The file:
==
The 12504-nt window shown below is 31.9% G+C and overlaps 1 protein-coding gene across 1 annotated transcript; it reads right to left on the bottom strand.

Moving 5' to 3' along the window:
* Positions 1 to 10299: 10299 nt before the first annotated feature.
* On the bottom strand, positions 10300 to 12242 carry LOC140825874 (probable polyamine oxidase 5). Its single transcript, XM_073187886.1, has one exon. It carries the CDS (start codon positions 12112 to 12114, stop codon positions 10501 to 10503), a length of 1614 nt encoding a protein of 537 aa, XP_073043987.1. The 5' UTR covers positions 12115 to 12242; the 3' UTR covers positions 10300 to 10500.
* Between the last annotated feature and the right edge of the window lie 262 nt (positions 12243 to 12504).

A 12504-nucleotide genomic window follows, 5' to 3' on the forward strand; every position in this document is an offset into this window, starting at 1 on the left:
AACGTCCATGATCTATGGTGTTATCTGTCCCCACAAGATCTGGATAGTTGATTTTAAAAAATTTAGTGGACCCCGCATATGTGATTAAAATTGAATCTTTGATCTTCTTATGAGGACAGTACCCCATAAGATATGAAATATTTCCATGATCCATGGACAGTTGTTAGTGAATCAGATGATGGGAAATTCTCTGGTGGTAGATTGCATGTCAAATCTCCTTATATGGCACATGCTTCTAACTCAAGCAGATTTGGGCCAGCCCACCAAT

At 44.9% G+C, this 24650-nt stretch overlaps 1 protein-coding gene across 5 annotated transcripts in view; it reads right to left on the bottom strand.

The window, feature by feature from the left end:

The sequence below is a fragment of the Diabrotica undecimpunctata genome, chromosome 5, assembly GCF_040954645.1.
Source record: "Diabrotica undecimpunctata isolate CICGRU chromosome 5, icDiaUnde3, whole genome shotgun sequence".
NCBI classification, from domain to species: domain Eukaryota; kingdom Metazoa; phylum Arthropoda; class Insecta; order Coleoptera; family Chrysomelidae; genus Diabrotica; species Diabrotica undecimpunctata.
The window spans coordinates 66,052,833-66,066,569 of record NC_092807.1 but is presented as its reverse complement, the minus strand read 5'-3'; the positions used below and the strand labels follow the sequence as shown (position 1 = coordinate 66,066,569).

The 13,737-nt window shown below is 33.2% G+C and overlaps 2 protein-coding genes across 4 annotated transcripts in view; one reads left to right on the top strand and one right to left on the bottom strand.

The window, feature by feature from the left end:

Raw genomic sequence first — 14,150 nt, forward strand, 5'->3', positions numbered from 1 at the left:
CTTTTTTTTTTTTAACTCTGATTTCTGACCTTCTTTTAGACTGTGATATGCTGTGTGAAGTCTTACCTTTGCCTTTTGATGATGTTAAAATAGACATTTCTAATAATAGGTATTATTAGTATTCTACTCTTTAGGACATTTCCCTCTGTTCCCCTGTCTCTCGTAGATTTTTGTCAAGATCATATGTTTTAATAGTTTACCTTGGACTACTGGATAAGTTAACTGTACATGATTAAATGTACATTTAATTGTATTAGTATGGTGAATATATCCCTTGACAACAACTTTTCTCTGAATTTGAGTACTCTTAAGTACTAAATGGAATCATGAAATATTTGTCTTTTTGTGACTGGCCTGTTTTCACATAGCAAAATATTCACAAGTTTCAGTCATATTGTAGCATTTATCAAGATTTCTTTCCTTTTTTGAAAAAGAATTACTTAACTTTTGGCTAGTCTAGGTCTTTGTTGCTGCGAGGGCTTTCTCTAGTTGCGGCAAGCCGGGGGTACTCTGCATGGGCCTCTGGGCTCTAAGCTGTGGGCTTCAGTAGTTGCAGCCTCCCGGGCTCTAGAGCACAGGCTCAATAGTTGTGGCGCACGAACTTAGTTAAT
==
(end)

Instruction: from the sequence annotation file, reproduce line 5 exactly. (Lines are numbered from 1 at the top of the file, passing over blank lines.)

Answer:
* Between the last annotated feature and the right edge of the window lie 262 nt (positions 12243 to 12504).